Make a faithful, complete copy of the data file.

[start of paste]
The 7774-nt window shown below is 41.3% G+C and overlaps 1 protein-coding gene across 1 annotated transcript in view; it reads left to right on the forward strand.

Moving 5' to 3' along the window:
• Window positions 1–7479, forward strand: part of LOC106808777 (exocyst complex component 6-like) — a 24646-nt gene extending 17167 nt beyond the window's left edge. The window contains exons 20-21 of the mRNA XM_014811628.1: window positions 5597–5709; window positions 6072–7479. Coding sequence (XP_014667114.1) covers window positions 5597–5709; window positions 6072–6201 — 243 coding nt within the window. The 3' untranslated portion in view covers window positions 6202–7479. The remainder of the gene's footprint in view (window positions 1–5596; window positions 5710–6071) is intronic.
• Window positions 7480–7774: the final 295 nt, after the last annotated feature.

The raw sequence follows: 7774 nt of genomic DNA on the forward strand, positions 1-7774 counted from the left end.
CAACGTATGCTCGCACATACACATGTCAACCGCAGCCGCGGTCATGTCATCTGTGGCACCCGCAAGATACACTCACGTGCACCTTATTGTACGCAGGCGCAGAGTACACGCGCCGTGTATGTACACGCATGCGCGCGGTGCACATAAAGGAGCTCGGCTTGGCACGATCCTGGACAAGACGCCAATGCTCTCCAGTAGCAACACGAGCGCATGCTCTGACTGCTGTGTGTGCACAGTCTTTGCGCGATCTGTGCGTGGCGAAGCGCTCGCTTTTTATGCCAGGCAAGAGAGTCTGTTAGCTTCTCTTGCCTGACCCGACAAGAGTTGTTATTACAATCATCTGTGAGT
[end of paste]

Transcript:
The 7774-nt window shown below is 41.3% G+C and overlaps 1 protein-coding gene across 1 annotated transcript in view; it reads left to right on the forward strand.

Moving 5' to 3' along the window:
• Window positions 1–7479, forward strand: part of LOC106808777 (exocyst complex component 6-like) — a 24646-nt gene extending 17167 nt beyond the window's left edge. The window contains exons 20-21 of the mRNA XM_014811628.1: window positions 5597–5709; window positions 6072–7479. Coding sequence (XP_014667114.1) covers window positions 5597–5709; window positions 6072–6201 — 243 coding nt within the window. The 3' untranslated portion in view covers window positions 6202–7479. The remainder of the gene's footprint in view (window positions 1–5596; window positions 5710–6071) is intronic.
• Window positions 7480–7774: the final 295 nt, after the last annotated feature.

The raw sequence follows: 7774 nt of genomic DNA on the forward strand, positions 1-7774 counted from the left end.
CAACGTATGCTCGCACATACACATGTCAACCGCAGCCGCGGTCATGTCATCTGTGGCACCCGCAAGATACACTCACGTGCACCTTATTGTACGCAGGCGCAGAGTACACGCGCCGTGTATGTACACGCATGCGCGCGGTGCACATAAAGGAGCTCGGCTTGGCACGATCCTGGACAAGACGCCAATGCTCTCCAGTAGCAACACGAGCGCATGCTCTGACTGCTGTGTGTGCACAGTCTTTGCGCGATCTGTGCGTGGCGAAGCGCTCGCTTTTTATGCCAGGCAAGAGAGTCTGTTAGCTTCTCTTGCCTGACCCGACAAGAGTTGTTATTACAATCATCTGTGAGT